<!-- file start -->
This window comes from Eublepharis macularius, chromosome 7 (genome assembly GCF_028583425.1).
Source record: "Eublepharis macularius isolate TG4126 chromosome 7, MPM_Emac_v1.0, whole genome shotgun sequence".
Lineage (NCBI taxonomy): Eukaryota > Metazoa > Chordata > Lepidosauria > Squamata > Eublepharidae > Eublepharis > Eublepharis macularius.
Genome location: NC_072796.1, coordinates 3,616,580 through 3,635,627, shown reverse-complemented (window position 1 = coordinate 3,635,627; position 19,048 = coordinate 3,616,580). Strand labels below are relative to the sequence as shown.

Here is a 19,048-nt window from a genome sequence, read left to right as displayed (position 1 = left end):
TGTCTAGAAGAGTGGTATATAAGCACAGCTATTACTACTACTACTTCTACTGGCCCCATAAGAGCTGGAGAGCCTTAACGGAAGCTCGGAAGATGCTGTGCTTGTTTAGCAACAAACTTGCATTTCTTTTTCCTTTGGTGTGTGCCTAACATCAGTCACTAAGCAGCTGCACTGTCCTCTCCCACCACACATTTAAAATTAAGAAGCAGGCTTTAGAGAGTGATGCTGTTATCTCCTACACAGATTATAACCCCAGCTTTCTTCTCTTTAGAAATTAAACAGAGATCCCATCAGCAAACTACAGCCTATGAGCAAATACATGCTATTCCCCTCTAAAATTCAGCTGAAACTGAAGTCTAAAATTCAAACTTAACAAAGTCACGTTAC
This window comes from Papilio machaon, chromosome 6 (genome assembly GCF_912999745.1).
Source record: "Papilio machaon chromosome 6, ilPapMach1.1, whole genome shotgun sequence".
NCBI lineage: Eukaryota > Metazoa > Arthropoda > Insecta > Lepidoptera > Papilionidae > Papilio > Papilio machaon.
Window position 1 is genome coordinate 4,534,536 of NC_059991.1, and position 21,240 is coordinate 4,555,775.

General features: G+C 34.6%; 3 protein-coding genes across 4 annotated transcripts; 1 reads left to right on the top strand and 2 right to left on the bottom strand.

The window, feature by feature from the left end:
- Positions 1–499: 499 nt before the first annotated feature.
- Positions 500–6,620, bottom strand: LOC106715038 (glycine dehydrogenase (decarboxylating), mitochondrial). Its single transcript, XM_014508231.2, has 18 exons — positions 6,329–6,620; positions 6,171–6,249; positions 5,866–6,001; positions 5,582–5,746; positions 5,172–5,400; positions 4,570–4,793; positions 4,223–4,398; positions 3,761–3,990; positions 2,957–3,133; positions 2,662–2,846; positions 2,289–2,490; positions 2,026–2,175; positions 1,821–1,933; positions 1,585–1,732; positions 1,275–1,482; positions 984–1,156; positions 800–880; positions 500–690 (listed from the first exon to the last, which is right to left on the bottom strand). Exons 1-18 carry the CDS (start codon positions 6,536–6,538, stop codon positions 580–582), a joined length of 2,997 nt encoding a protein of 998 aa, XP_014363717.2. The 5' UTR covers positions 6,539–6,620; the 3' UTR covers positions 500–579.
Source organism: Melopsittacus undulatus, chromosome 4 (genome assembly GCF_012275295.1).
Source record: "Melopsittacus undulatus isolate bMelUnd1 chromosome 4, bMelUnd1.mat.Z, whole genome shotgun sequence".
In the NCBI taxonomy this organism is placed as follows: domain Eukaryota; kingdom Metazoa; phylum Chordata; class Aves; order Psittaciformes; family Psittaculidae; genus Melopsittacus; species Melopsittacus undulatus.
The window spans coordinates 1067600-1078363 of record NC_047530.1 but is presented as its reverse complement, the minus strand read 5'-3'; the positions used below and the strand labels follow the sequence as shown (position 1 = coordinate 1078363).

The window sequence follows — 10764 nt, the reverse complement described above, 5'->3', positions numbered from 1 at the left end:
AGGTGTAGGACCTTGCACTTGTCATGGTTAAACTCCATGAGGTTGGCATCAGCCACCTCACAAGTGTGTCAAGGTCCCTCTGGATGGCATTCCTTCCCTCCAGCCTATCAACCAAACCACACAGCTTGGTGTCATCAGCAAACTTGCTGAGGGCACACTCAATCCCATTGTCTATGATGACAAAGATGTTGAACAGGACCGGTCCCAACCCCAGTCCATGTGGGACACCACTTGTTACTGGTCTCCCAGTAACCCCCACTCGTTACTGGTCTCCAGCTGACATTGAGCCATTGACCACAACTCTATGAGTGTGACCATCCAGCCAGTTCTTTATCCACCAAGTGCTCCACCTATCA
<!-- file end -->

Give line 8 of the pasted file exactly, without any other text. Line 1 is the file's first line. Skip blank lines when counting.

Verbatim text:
Source record: "Papilio machaon chromosome 6, ilPapMach1.1, whole genome shotgun sequence".